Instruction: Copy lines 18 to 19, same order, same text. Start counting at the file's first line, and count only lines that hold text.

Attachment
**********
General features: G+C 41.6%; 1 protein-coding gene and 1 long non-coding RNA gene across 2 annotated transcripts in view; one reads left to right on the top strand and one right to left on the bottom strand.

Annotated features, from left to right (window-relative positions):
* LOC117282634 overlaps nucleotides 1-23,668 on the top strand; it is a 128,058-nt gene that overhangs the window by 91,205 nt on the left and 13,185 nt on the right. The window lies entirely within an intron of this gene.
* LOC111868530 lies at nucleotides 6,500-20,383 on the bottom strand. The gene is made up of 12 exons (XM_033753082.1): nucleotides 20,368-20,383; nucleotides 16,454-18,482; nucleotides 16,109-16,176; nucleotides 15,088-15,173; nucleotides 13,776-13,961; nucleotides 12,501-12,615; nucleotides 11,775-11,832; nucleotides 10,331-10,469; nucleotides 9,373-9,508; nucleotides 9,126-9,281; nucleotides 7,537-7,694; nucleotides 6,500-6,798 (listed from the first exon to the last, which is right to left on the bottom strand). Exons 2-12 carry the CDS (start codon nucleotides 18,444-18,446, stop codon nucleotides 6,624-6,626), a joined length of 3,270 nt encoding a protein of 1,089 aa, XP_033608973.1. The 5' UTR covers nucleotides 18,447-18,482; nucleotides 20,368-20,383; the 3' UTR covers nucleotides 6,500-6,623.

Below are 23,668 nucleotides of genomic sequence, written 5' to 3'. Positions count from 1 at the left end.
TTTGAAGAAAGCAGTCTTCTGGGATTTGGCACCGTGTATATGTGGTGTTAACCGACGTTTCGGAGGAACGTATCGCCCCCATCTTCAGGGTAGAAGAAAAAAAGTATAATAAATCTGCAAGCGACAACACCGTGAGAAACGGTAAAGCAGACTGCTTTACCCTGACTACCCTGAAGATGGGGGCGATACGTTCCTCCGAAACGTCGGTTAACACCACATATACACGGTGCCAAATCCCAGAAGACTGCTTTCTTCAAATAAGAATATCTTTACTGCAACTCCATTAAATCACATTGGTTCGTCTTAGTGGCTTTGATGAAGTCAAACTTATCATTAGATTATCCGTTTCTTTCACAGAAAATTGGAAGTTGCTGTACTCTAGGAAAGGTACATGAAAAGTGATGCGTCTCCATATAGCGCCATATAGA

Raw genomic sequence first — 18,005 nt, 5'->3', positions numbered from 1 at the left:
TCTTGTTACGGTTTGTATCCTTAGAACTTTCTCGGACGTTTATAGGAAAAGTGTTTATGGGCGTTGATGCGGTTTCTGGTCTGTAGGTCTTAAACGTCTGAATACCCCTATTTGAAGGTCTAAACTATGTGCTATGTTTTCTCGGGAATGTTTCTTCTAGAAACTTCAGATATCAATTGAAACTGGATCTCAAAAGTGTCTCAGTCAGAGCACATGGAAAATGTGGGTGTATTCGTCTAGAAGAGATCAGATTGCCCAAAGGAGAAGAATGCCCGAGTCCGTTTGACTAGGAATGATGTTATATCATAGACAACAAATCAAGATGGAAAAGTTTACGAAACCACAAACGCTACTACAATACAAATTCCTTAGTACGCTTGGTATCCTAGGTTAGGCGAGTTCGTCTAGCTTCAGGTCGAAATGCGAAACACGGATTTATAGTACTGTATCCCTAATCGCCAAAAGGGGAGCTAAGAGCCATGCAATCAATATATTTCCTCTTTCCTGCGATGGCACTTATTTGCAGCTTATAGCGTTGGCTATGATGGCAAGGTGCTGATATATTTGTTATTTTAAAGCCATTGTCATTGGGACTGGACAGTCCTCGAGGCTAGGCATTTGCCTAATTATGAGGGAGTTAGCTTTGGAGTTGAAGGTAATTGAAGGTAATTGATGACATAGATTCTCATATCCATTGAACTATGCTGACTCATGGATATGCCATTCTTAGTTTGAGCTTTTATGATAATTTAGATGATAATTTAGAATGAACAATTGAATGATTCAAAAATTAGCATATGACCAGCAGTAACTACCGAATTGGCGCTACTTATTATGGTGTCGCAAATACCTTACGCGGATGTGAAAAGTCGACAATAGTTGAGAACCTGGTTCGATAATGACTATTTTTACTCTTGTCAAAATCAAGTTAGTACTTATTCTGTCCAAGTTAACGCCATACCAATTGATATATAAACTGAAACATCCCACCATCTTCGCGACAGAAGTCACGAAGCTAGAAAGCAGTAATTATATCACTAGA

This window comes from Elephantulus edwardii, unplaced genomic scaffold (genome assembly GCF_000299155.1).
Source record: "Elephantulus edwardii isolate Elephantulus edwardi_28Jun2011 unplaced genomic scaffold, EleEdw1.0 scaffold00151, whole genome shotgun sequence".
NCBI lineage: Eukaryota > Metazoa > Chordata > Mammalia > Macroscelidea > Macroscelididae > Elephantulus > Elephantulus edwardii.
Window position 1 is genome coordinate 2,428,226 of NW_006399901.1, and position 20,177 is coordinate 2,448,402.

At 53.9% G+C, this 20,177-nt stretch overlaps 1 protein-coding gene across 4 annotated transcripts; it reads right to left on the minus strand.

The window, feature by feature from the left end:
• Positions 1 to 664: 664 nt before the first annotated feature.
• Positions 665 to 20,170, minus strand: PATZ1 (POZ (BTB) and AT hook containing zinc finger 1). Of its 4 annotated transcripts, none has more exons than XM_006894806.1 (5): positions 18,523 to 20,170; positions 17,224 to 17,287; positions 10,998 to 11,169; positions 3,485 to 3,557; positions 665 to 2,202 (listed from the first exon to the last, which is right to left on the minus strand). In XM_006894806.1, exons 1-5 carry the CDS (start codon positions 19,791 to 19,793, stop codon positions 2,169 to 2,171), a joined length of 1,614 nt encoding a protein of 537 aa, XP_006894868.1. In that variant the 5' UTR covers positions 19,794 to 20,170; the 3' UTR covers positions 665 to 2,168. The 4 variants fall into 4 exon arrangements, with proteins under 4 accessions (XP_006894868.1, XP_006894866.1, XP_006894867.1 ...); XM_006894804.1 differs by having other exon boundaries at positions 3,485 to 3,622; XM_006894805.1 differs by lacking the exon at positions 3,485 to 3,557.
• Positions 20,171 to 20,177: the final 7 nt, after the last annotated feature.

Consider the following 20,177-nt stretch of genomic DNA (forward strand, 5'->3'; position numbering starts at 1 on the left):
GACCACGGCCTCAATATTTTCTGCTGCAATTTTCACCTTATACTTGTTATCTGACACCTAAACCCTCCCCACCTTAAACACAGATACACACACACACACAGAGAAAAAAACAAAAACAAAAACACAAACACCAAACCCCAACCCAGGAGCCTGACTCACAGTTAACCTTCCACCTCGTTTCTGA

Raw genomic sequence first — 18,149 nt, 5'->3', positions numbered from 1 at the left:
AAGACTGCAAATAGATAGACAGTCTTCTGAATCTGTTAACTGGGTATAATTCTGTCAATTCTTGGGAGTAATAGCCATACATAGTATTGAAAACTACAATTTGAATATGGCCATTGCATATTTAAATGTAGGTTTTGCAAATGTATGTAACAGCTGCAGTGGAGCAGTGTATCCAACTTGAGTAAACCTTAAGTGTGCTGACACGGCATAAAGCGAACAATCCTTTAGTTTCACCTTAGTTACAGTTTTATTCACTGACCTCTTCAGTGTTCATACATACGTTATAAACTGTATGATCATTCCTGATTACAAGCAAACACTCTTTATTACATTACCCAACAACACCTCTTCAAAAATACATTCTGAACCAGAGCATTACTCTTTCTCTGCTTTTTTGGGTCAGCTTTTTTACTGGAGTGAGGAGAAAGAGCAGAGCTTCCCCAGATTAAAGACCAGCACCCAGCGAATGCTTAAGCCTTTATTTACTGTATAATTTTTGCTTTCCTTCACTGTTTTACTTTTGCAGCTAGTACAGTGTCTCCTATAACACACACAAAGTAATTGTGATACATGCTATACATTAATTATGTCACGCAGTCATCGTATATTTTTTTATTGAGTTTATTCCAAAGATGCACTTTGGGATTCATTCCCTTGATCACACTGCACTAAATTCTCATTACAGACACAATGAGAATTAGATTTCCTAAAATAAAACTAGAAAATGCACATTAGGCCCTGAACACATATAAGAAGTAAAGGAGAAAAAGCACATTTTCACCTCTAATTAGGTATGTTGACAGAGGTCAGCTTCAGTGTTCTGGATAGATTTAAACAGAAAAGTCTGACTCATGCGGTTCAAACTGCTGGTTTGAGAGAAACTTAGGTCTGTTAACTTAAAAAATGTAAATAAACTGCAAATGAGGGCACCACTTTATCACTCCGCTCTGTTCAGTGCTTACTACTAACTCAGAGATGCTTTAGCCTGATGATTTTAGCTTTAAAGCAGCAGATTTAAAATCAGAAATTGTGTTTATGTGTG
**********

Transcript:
Consider the following 20,177-nt stretch of genomic DNA (forward strand, 5'->3'; position numbering starts at 1 on the left):
GACCACGGCCTCAATATTTTCTGCTGCAATTTTCACCTTATACTTGTTATCTGACACCTAAACCCTCCCCACCTTAAACACAGATACACACACACACACAGAGAAAAAAACAAAAACAAAAACACAAACACCAAACCCCAACCCAGGAGCCTGACTCACAGTTAACCTTCCACCTCGTTTCTGA